KEILAR: Yes. Congressman, Kylie pointed out there astutely that you have Republicans with a very warm reception of this news, they aren't endorsing her at this point. What do you make of this?

ADAM KINZINGER, CNN SENIOR POLITICAL COMMENTATOR: Yes. Look, I think she's doing two things. She's playing the best hand she can being at a disadvantage at the start, obviously. She's not Ron DeSantis, she's not Donald Trump. I think clearly she's running for vice president as a possibility. It doesn't mean she wants to be president, she really does.

But I think what you're going to see on the Republican side is people sitting back, either jumping on Donald Trump right away, jumping on Ron DeSantis right away, or if they don't jump on either those bandwagons immediately, seen how the field shakes out. Because if you're not going to be in one of those two camps, I can speak as a former politician in this, you want to get on the winning team. You want to see who of the others is going to be on the winning team. It's probably not going to be Nikki Haley but I think she is playing the best hand she can given her disadvantage from the start.

KEILAR: Haley jumping into the race, David. You also have Florida Governor Ron DeSantis being asked today if he plans to follow suit, and here's his response.


GOV. RON DESANTIS (R-FL): Wouldn't you like to know?


KEILAR: Well, yes, wouldn't we like to know, David?

CHALIAN: We would. I mean our reporting indicates that when the Florida legislative season wraps up at the end of May, beginning of June maybe a time line for DeSantis to jump into this thing, all signs are pointing that he is going to do so. But what we called that right there, Brianna, that's called stoking the speculation.

KEILAR: Yes. It worked very well. Thank you so much to all of you. I really appreciate the conversation.

And just ahead, the stunning new rescues in Turkey, where survivors are being saved from the earthquakes' rubble more than a week afterward.


KEILAR: Tonight as the death toll rises from the catastrophic earthquake in Turkey and Syria, we're also following miraculous stories of survivors pulled from the rubble more than a week later.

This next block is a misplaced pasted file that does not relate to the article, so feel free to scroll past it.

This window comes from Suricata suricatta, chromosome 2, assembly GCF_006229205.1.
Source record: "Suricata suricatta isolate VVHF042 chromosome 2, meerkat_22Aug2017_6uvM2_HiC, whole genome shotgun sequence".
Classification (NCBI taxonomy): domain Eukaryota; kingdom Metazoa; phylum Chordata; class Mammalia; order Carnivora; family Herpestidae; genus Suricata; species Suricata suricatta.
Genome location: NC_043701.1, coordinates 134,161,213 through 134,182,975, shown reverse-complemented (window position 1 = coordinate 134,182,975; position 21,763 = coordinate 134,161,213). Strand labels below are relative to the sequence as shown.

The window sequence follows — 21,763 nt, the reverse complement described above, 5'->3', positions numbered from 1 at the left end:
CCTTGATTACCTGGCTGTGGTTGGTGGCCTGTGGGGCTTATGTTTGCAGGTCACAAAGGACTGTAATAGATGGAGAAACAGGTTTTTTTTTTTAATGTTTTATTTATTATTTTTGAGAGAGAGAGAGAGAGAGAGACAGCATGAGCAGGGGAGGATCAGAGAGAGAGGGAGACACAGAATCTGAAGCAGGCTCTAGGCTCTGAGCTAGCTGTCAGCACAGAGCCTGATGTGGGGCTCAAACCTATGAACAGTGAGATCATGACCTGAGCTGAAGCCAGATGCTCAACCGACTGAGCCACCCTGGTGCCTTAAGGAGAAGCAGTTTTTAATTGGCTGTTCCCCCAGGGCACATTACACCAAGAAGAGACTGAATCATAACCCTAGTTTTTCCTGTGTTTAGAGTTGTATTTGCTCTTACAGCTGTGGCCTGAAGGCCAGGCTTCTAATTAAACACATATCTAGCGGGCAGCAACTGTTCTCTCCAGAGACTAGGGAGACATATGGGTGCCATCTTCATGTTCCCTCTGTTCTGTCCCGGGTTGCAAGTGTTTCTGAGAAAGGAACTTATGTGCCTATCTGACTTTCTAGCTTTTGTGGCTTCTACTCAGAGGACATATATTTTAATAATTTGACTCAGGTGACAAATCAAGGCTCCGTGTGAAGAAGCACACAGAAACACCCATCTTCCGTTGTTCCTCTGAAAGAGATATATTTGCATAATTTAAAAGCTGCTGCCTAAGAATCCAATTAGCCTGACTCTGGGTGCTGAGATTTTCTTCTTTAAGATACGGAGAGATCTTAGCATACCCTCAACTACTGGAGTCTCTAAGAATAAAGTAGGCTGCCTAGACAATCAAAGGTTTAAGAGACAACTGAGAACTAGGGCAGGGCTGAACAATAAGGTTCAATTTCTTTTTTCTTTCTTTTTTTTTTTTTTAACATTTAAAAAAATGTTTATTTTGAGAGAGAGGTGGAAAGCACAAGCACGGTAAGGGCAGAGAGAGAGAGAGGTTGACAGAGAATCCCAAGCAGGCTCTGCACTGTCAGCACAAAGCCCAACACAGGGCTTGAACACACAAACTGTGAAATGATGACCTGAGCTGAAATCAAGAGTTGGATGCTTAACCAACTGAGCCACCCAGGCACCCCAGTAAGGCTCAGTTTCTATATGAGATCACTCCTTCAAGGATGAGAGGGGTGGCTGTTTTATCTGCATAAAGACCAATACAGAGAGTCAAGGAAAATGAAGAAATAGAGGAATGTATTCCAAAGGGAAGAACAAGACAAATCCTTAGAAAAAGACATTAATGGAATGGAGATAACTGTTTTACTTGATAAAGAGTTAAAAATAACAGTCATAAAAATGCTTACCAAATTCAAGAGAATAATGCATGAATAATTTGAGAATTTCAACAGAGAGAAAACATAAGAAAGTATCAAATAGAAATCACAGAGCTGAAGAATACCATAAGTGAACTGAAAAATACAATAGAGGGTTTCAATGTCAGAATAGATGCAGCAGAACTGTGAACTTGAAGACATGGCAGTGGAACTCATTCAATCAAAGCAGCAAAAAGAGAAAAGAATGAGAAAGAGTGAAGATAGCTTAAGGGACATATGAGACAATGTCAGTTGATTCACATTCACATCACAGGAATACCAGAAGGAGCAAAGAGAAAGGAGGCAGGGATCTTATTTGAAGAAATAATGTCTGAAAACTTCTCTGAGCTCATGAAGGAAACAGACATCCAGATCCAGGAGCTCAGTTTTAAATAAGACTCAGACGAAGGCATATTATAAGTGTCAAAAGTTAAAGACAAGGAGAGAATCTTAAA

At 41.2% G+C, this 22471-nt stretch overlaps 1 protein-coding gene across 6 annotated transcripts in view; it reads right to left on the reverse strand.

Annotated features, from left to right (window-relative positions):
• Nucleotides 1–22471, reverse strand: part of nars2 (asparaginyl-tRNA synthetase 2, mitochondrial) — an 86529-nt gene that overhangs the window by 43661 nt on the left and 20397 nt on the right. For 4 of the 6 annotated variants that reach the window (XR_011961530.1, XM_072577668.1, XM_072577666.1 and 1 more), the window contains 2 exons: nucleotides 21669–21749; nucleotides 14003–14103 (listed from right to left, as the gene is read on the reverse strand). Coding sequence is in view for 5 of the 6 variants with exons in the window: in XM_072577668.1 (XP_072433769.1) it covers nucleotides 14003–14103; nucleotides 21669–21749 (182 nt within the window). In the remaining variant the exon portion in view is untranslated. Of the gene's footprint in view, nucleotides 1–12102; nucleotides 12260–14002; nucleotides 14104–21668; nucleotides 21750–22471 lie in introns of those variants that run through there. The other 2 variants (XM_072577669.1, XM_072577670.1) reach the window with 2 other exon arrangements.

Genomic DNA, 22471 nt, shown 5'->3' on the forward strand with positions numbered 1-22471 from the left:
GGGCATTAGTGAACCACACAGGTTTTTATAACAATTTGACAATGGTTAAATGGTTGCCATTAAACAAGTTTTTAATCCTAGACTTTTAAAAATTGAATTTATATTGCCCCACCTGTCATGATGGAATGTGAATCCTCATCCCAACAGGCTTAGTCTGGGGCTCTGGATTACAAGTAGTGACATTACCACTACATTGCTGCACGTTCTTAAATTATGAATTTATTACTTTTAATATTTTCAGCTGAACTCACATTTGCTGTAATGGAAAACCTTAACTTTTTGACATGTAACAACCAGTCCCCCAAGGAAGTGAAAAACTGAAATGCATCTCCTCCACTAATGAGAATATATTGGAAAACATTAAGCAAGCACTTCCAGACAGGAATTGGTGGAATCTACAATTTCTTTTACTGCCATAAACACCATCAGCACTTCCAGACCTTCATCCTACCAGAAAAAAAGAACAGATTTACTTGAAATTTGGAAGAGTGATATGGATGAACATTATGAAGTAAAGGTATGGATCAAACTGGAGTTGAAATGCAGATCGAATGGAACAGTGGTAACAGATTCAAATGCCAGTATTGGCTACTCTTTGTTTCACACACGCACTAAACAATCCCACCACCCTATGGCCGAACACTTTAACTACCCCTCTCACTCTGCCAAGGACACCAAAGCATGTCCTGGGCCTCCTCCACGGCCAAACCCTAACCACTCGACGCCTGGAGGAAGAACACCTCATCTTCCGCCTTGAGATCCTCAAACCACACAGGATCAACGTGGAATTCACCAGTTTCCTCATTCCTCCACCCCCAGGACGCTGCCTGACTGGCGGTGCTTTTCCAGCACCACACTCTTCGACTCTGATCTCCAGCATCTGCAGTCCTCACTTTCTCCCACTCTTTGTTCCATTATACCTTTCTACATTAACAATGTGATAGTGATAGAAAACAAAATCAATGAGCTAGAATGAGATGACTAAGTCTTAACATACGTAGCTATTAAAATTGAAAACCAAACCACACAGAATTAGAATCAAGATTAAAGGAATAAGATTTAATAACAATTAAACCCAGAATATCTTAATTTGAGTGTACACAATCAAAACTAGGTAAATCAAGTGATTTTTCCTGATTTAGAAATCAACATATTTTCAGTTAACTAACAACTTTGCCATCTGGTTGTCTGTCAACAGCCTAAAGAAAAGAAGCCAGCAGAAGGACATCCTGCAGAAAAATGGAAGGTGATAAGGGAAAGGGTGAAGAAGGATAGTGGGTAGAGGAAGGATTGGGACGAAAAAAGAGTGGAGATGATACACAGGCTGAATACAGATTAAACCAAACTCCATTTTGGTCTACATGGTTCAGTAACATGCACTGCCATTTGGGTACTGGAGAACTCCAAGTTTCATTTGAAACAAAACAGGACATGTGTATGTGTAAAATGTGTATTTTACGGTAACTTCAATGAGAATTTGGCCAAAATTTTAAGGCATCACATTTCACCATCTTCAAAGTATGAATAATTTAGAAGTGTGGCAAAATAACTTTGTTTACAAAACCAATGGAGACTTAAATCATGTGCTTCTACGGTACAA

CNN's Nada Bashir is in Istanbul with more on the urgent rescue and relief efforts.


NADA BASHIR, CNN REPORTER (voice over): Eight days on and the scale of the destruction is still difficult to grasp. The landscape permanently changed, the death toll still rising, those who made it out alive now grappling with a devastating new reality.

For Samir and Amal, it is a reality that's painful to come to terms with. They fled their apartment with three-year-old Lina and seven- year-old Yusef (ph) seconds before the building collapsed.


Now, they found temporary shelter in the home of one generous Istanbul resident living overseas. But their trauma is difficult to overcome and memories of the quake still haunt this family.

SEMIR CEKIC, EVACUATED FROM QUAKE ZONE: Our friends and relatives are still under the rubble. The whole family is gone.

AMAL CEKIC, EVACUATED FROM QUAKE ZONE: Yusef (ph) tells me, mom, I don't have a room, I don't have a house, no toys, no friends, I want to go back to school. Lina is constantly crying. She's my only daughter. She's changed a lot.

BASHIR: The chances of finding survivors beneath the rubble is getting slimmer by the hour, but in Turkey hope persists with more miraculous rescues over the past 24 hours. But as the days pass by, the focus is shifting to recovering the dead and helping the living.

As you can see here, these volunteers have formed a human chain to carry these boxes of donations into this truck. They're being loaded, ready to leave this distribution center in Istanbul and head straight Southeast Turkey.

Now, according to coordinators at this center, there are some 20,000 volunteers working around the clock across two centers here in Istanbul. They've been working for the last week, sorting through thousands of boxes of donations already to be sent to people impacted by the earthquake.

But coordinators here say they need more support and fear they will be forgotten by the international community.

Were you scared when it happened?



BASHIR: Very scared?


BASHIR: And while acts of generosity may go some way to help, for those who've lost everything, the rebuilding is just beginning.


BASHIR (on camera): And, look, Brianna, over the last 24 hours, we have continued to see these miraculous, remarkable rescues just in the last few hours, according to our sister channel, CNN Turk. A couple was rescued after their five-storey apartment building collapsed. They were buried beneath the rubble for 209 hours.

While they describe this as a miracle, they say their five children are still buried beneath the rubble, urging those rescue teams to continue searching for them. And, of course, that is the reality for so many people now in Southeast Turkey, waiting for news of their loved ones, hoping they might still have survived. But, of course, the reality is that that window for finding survivors is closing very, very quickly. Brianna?